My alarm clock, I am sad to report, does not respond to screaming.
My husband already apparently knew this. I was a little surprised by it. For those of you who were unaware, let me state it for posterity: you cannot stop the passage of time by yelling at clocks, or calendars, or even people. Time will continue to march on, at exactly the same speed, regardless of what you do. It doesn’t care if you are bored, or sad, or feeling impatient, though it seems to notice (as the old adage goes) if you are having fun. Then it seems to race uncontrollably, and it won’t be until the next morning or the next year or the next decade that you have a chance to take a deep breath and wonder what day it is, and where all the time went.
This past weekend, I was in Los Angeles for three short days. L.A. is a good town in which to think about the passage of time, because people there are constantly doing things to make you think that they are impervious to it. They lie about their ages and pull and tone and stretch parts of their bodies so it looks like time doesn’t effect them.
As I drove from one spot to another (it is impossible to get anywhere in Southern California without a car, and so for the first time in my life, at the not-so-tender age of 34, I rented one on my own), I’d watch Google Maps’ estimated time of arrival increase as traffic got worse. I’d drive for 10 minutes, but my destination would remain 20 minutes away. It’s the closest I’ve come to time standing still.
And yet, despite the traffic and the sprawling nature of the city, I managed to see everyone I wanted to during that brief trip, which is a rarity for any visit, and particularly so for one lasting only the weekend.
I saw my friend Katie, who I’ve known, miraculously, for nearly a quarter of a century. We sat on her couch, took turns falling asleep while watching television, and we might have been thirteen again. Except the home was hers and not her parents’, and our glasses were filled with bourbon and not soda. But the conversation and the eye-rolling and our chosen entertainment (a show of dubious intellectual merit called T.Rex Autopsy on the National Geographic Channel) was directly out of 1994.
I spent the night at her house, in Katie’s double bed, and I awoke next morning confused by the strangeness of my surroundings and the familiarity of it all. Katie’s hair spread out on her pillow, a tan arm reaching towards me (totally infringing on my half of the bed); I’d seen it all countless times before, throughout our middle school years. Time had passed, but nothing had changed.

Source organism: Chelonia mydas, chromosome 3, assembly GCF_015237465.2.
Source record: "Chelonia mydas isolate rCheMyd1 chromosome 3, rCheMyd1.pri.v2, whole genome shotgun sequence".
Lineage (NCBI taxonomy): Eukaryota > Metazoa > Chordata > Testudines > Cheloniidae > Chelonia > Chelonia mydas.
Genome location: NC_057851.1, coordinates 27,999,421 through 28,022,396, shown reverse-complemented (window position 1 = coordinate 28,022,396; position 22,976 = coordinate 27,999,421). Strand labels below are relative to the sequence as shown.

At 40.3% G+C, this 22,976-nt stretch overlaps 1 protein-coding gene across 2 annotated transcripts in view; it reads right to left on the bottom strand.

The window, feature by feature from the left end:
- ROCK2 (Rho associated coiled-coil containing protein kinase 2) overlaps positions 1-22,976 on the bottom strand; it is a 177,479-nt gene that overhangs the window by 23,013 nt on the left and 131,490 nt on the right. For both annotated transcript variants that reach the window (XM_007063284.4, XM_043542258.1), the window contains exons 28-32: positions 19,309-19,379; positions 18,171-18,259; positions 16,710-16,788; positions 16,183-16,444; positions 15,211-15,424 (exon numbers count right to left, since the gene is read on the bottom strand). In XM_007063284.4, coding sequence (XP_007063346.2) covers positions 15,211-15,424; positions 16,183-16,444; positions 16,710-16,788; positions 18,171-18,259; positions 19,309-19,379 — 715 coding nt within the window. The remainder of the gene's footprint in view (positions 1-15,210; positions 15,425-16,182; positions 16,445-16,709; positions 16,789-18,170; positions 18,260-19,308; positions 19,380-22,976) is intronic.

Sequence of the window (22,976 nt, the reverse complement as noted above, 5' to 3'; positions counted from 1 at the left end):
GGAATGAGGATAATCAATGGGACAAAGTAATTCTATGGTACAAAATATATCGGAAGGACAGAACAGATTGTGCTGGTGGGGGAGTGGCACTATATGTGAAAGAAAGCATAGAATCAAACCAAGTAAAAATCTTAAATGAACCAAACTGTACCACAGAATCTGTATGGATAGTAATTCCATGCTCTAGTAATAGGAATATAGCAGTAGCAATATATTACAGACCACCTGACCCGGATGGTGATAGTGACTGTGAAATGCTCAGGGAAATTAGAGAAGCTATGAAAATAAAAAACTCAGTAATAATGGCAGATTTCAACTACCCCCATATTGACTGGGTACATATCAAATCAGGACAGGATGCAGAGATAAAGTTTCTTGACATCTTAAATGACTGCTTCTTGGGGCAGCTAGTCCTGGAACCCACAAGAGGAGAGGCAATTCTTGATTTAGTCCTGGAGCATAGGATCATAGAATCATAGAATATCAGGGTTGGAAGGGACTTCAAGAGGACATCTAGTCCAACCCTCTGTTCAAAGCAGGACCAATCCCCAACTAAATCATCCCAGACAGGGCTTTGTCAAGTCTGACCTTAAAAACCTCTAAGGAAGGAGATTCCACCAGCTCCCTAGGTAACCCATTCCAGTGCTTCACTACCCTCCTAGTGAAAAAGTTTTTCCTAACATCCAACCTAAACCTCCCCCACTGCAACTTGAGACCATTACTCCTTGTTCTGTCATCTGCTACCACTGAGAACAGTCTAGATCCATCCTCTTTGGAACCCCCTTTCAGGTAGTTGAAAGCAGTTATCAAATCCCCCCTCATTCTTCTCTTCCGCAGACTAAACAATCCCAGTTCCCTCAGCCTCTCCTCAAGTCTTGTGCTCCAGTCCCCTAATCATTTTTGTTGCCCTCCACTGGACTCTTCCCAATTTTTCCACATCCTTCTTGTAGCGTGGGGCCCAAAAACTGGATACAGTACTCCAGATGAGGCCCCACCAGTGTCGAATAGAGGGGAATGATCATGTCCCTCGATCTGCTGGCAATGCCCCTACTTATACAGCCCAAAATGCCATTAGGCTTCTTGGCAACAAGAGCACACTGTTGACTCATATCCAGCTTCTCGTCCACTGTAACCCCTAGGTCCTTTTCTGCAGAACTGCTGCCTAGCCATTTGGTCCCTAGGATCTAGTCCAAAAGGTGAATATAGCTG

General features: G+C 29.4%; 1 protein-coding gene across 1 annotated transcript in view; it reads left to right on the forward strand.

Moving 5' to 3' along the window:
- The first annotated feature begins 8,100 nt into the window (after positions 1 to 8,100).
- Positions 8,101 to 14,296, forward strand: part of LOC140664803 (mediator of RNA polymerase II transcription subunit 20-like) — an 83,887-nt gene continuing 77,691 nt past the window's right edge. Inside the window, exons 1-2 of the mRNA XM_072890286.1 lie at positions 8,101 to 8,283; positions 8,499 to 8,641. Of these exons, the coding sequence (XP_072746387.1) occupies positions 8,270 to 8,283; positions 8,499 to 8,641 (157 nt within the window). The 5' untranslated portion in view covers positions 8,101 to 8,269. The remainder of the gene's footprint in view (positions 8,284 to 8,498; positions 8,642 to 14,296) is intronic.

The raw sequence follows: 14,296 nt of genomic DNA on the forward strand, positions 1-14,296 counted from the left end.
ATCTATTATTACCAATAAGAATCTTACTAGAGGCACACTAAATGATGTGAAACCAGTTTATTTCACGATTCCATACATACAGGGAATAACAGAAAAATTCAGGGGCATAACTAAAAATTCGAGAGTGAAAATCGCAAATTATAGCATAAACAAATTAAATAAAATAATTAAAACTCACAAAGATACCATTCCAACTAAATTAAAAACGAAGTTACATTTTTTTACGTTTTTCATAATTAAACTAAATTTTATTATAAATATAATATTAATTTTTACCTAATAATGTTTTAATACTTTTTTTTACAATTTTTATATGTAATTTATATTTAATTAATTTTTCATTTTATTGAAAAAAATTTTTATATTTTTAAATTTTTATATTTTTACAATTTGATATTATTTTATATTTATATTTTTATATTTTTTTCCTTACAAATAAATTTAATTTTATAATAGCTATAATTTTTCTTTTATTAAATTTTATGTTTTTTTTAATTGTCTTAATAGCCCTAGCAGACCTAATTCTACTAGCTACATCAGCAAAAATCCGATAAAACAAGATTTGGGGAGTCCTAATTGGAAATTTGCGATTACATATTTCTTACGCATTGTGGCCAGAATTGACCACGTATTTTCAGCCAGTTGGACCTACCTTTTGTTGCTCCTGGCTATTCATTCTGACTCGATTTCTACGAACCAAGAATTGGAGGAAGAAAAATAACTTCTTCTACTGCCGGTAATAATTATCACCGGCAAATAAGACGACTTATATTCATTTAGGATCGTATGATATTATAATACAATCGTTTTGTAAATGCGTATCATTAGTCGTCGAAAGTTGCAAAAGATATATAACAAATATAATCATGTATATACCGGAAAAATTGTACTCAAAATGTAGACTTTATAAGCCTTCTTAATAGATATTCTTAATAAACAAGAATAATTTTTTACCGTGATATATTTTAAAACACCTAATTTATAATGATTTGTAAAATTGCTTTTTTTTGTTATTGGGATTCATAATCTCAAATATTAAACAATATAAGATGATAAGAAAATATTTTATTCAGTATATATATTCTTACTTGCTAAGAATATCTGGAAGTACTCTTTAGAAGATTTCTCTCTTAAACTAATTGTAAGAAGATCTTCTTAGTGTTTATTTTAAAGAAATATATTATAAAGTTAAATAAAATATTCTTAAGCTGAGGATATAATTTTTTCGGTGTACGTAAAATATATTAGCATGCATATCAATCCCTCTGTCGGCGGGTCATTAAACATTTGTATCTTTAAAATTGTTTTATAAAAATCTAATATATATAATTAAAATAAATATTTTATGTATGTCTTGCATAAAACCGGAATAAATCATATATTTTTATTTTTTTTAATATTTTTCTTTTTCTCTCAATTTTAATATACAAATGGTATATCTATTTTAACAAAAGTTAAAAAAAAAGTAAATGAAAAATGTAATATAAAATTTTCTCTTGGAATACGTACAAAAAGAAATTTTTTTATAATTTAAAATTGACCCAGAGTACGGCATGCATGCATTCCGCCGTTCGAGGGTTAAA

The next day was my nephew’s third birthday, and I crisscrossed town to see him, to scoop him up in my arms and marvel at his skinny legs and tiny tushie and his ability to hum the Imperial March perfectly. I think the poor kid has inherited my cheesy, crooked smile.
We’ve known each other for three years. The entirety of his life, a fraction of my own. But I have trouble imagining a time before him.
I wonder if he will remember his third birthday. I remember mine, sitting alongside my brother, a cake in front of each of us (my mother, in a well-meaning but cringe-worthy act, decided to ignore the two-week separation between my and Edward’s birthdays, and celebrated them together for years – a joint party that left no one happy. And we wonder why he resents me).
And this weekend, I met Chad, my Cancerful friend of internet fame. Like, we hung out. In person. I went to see him late one night, crossing the city once more, this time inexplicably wracked with nerves. Chad and I started writing to one another after that strange year when we’d both had brain surgery (my first and only; his first of four). In that time, I’d created an impression of him in my head, built up who he was based on our emails and his writing and projects. And I was terrified that the impression I had was inaccurate, and I’d spent three years befriending a work of fiction.
I thought meeting Chad would be weird. It was not.
He was exactly the same in person as he was online, funny and sharp, making good on every promise he never made. And he might as well have the written the handbook on how not to freak out internet friends who you are meeting for the first time.
A few of the scenes from that night have already become indelible in my mind. Chad, sitting on his couch, eating a bowl of cereal (steroids make you ravenous), and saying to me, his mouth full, “I WANT TO MEET RAND.” Insisting I try chocolate sprinkles from a box that bore my last name, letting me steal puffs of his cigarette on his deck, and not giving me a hard time when I reached for the easy joke (“These things will give you cancer, you know.”)
Our attempts to take a photo where we didn’t look like goobers.
(Success was moderate.)
I think of this weekend, and of all the weekends that came before it. Of every voicemail I ever deleted that I wish I hadn’t. Every moment I wish I could replay, all the things I wish I’d said. Of Rand, sitting across from me at candlelit table nearly fourteen years ago, and me promising myself I wouldn’t kiss him. A resolution that I kept for the better part of two hours and have ignored ever since.
I spend so much time getting lost in the past, that I sometimes forget to marvel at the present. One where a lifetime of love adds up to only three years, where a quarter of a century can go by and nothing has changed. Where you can befriend someone you’ve never met.
I want things to stand still, just for a little while, so I can take it all in. I yell at my alarm clock. It ignores me, and ticks on.